Concerned by the rising number of beach closures across Southern California, the U.S. Environmental Protection Agency has launched a sweeping review of sewage-collection systems in 25 coastal cities to determine whether the Clean Water Act is being violated.
The EPA has sent in-depth questionnaires to cities and sanitation districts from Santa Barbara to San Diego seeking documents about the operation and maintenance of waste-water lines. It also requested records of all leaks and spills into the ocean. In the coming months, inspectors may also be dispatched for on-site examinations of the underground pipes that carry sewage from homes and businesses to treatment plants.
The review, the first of its kind involving the Southern California coast, was prompted by several highly publicized beach closures in recent years, including one in 1999 that kept large parts of Huntington Beach off-limits to swimmers for much of the summer.
Officials said that in addition to making sure that sewer operations comply with federal law, the review will help the EPA in its efforts to develop regulations for waste-water systems and their effect on ocean pollution.
"There's a general concern about all of the beach closures," said Ken Greenberg, an environmental engineer heading the EPA project. "It's important to check out the situation to see how [the sewer systems] are performing."
Any cities found to be unlawfully discharging pollutants from sewage pipes into U.S. waterways without a valid federal permit could face civil, administrative or criminal fines ranging from $2,500 to $50,000 a day until the problems are fixed.
The review comes seven months after the EPA and state officials sued Los Angeles, demanding that the city stop its sewage spills, which average two per day.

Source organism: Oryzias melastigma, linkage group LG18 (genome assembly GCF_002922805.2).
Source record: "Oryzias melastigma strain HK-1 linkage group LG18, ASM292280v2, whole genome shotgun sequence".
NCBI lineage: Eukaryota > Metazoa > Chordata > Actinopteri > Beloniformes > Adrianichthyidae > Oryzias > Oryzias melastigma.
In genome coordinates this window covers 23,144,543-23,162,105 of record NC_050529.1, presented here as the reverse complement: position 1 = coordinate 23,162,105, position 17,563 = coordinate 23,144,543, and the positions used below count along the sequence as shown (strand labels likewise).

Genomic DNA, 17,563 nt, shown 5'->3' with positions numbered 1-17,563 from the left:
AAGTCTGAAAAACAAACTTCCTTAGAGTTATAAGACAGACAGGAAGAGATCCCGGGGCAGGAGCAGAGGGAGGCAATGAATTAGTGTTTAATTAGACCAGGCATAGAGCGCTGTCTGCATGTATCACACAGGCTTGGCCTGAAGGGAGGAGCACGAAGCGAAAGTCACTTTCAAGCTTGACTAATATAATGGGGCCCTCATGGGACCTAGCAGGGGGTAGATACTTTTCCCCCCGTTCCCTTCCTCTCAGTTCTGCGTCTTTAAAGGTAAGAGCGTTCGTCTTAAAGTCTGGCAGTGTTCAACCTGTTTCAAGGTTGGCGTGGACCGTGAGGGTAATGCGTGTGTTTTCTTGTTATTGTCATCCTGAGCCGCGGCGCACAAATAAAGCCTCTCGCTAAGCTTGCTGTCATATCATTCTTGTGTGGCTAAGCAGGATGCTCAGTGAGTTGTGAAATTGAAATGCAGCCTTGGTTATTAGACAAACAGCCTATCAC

Typically, waste water is flushed down sinks, showers, bathtubs and toilets into underground sewer lines operated and maintained by cities or small sanitation districts. It is then channeled to a network of trunk lines, some of which are as wide as a car.
These large collection pipes are overseen by agencies such as the Orange and Los Angeles counties' sanitation districts. Officials from both agencies said their operations are in compliance with federal law and they do not anticipate penalties.
"Our system has been pretty stable," said Joe Haworth, spokesman for the Los Angeles County district, the region's largest with 1,300 miles of concrete pipes serving nearly 80 cities.
Haworth said his agency has spent $300 million since 1985 rehabilitating and updating the system, some parts of which were built in the 1920s.
The Orange County Sanitation District checks its 650 miles of pipes on a regular basis, as frequently as every two months in areas prone to breaks and clogs.
"We don't have any problems in our system," spokeswoman Lisa Lawson said.
One city that has experienced major problems is Huntington Beach, where an estimated 71,324 gallons a day of raw sewage escaped from badly cracked clay pipes throughout the 1990s. The leaks have long been suspected of contributing to ocean pollution that has forced periodic closures of beaches. In March, the city pleaded guilty to criminal charges for allowing the sewage to leak into the ground.
Huntington city leaders said they welcome any EPA investigation that will shed light on infrastructure flaws. But they point out that they are already addressing the issue. Thousands of miles of lines have been videotaped, and problem areas have been lined with protective sleeves. A monthly sewer fee of about $6 per household is also being considered to pay for improved maintenance.
"Sewers are kind of out of sight, out of mind until someone calls attention to them," Councilwoman Connie Boardman said. "Anything that helps cities and government agencies focus on their infrastructure is good."
A report released this week by the Natural Resources Defense Council found that the number of beach closures in California and across the nation nearly doubled last year, a jump attributed primarily to more stringent pollution testing of recreational waters.
Sewer leaks are considered the second-most-common cause of beach pollution, after urban runoff. A mixture of fertilizer, pet waste, motor oil and other contaminants is swept off lawns and streets into storm drains and waterways that flow into the ocean.